This really reminded me of the slave master mentality of owning people without compensating them for their labor - picking cotton, tobacco, cutting sugar cane, harvesting bananas, lettuce, strawberries or picking grapes. In other words, be grateful to me for allowing you the privilege of working for me.

Sterling has a history of discrimination going back to 2006 when the U.S. Department of Justice settled a case against him for $2.7 million for housing discrimination against Asians, Latinos and African Americans. In the suit, it is alleged that Sterling said Hispanics smoke, drink too much, and hang out around the property while Blacks smell and attract vermin. In other words, he compares Blacks to dogs and other animals that attract fleas, bed bugs, and other nuisance insects that are hard to get rid of.

The great Elgin Baylor sued Sterling for employment discrimination back in 2009 when he worked as the General Manager for the Clippers, and Sterling told him to sign up poor Blacks boys from the south and pay them low salaries and get a White coach.

Sterling reminds me of the slave master that had slaves as property, worked them from sun up to sun down then would rape their females at night. This is what he was telling his racially mixed girlfriend when he told her to do what you like but do not bring attention to what I like in YOU people.

The reason I mention the water is because some members of congress are behaving in the same way when it comes to their actions toward the nations first African American president, Barack Obama. Even when Obama presents some solutions to problems that they once supported when the president was White, they now reject them. They call him a liar during the State of the Union address, which had never been done before. A total disrespect and disregard for the nation’s highest office.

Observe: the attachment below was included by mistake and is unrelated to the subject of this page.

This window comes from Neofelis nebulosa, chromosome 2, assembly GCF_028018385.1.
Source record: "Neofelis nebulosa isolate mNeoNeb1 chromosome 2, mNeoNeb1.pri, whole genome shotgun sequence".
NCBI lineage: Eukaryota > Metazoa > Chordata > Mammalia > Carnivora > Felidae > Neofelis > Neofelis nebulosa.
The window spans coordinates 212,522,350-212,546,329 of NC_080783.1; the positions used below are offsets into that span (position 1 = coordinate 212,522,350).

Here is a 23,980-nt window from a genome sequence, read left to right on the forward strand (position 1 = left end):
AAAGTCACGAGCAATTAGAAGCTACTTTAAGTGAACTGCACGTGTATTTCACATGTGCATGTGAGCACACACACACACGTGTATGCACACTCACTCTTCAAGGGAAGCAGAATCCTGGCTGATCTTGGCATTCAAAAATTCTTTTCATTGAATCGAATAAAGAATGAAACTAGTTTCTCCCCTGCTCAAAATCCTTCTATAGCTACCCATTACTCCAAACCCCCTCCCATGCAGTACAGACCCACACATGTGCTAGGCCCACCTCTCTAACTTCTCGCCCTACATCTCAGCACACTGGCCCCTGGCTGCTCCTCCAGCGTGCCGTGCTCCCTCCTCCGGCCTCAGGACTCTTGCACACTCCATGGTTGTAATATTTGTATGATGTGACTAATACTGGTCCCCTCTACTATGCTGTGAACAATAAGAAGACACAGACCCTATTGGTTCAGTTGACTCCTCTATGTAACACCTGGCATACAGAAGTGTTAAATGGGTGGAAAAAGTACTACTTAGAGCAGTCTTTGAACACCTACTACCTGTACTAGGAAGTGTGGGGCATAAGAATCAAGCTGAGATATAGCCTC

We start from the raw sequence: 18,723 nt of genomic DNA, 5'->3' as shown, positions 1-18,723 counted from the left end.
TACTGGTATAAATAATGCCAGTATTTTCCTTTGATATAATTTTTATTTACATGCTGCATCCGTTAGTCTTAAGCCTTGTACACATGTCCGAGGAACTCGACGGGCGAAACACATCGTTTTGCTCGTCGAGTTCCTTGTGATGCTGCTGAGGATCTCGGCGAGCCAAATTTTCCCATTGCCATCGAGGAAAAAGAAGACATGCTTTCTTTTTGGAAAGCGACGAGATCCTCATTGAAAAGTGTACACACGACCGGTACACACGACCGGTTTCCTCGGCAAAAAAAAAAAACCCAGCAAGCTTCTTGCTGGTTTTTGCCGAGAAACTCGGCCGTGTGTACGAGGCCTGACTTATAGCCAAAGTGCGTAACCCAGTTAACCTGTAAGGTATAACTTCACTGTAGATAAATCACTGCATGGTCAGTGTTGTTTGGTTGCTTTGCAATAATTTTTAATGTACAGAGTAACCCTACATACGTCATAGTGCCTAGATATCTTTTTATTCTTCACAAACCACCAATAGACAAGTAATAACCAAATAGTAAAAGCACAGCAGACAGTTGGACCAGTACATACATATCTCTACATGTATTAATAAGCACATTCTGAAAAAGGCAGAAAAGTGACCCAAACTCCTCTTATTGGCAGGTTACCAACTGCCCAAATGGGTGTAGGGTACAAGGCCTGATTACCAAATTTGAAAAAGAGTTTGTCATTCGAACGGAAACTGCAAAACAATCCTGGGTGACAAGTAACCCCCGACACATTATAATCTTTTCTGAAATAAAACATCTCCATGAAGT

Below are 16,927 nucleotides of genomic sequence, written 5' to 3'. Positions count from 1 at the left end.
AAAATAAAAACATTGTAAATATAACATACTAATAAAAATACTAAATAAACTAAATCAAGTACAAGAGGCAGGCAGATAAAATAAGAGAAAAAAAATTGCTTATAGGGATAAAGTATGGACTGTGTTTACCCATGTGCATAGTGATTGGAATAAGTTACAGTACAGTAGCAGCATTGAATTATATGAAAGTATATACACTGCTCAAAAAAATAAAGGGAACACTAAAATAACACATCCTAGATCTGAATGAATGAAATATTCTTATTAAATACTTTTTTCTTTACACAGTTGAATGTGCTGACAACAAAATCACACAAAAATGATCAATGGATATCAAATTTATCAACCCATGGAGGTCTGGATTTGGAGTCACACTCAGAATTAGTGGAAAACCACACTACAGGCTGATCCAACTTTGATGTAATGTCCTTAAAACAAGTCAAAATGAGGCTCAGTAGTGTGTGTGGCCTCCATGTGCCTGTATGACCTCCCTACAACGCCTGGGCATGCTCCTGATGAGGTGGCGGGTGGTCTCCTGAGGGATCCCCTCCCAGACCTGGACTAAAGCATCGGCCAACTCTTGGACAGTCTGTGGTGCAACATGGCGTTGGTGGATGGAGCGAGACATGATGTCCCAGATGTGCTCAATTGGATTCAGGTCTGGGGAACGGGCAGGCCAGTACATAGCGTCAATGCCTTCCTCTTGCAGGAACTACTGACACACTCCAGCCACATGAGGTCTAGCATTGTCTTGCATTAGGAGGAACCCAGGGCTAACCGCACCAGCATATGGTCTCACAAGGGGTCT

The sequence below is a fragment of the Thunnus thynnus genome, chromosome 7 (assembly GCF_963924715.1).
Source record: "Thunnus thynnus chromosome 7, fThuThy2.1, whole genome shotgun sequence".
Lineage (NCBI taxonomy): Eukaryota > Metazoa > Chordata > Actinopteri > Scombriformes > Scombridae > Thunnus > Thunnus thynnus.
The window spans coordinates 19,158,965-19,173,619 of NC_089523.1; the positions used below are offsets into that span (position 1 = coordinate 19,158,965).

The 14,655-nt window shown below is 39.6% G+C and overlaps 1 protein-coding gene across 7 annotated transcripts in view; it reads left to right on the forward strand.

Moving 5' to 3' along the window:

Then I thought perhaps there is some water-borne racism virus the CDC hasn’t told us about, when I heard the recent comments by the “rebel” Nevada rancher Cliven “Clyde” Bundy who very publicly and unapologetically asked “Were ‘Negroes” better off as slaves?” To which he believes the answer is yes.

We now know that Donald Sterling has admitted to making the racist statements and shows no remorse in saying what he said. To him it is about money and using people to make it by any means. I am happy to see the NBA Commissioner Adam Silver take such a strong stance against Sterling and address the issue as a national one that is greater than basketball.

I also want to commend Mayor Kevin Johnson of Sacramento for accepting the challenge to be the spokesperson for the NBA players on this issue. And Coach Doc Rivers for his leadership in helping to keep the young players focused on their job while addressing the issue.